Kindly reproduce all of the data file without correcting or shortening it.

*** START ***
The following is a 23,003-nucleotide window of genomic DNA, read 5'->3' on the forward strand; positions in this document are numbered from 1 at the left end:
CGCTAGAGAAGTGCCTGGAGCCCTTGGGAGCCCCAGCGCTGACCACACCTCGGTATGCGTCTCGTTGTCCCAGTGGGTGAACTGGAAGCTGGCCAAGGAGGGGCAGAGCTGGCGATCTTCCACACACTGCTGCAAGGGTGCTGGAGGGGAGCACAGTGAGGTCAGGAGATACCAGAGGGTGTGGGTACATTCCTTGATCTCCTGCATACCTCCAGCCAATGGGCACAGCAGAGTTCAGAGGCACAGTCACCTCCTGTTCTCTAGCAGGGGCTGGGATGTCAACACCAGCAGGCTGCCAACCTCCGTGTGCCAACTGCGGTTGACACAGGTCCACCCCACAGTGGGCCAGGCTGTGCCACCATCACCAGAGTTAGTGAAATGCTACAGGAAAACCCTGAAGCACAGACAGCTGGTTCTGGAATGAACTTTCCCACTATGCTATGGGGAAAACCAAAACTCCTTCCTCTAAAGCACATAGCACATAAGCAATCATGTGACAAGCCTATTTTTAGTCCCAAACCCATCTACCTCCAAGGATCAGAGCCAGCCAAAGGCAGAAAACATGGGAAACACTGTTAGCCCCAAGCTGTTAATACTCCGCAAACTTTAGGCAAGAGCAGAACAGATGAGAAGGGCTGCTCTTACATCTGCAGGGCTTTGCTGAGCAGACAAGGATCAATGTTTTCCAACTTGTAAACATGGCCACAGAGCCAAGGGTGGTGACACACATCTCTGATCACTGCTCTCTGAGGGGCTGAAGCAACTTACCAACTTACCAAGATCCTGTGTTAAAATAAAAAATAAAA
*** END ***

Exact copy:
The following is a 23,003-nucleotide window of genomic DNA, read 5'->3' on the forward strand; positions in this document are numbered from 1 at the left end:
CGCTAGAGAAGTGCCTGGAGCCCTTGGGAGCCCCAGCGCTGACCACACCTCGGTATGCGTCTCGTTGTCCCAGTGGGTGAACTGGAAGCTGGCCAAGGAGGGGCAGAGCTGGCGATCTTCCACACACTGCTGCAAGGGTGCTGGAGGGGAGCACAGTGAGGTCAGGAGATACCAGAGGGTGTGGGTACATTCCTTGATCTCCTGCATACCTCCAGCCAATGGGCACAGCAGAGTTCAGAGGCACAGTCACCTCCTGTTCTCTAGCAGGGGCTGGGATGTCAACACCAGCAGGCTGCCAACCTCCGTGTGCCAACTGCGGTTGACACAGGTCCACCCCACAGTGGGCCAGGCTGTGCCACCATCACCAGAGTTAGTGAAATGCTACAGGAAAACCCTGAAGCACAGACAGCTGGTTCTGGAATGAACTTTCCCACTATGCTATGGGGAAAACCAAAACTCCTTCCTCTAAAGCACATAGCACATAAGCAATCATGTGACAAGCCTATTTTTAGTCCCAAACCCATCTACCTCCAAGGATCAGAGCCAGCCAAAGGCAGAAAACATGGGAAACACTGTTAGCCCCAAGCTGTTAATACTCCGCAAACTTTAGGCAAGAGCAGAACAGATGAGAAGGGCTGCTCTTACATCTGCAGGGCTTTGCTGAGCAGACAAGGATCAATGTTTTCCAACTTGTAAACATGGCCACAGAGCCAAGGGTGGTGACACACATCTCTGATCACTGCTCTCTGAGGGGCTGAAGCAACTTACCAACTTACCAAGATCCTGTGTTAAAATAAAAAATAAAA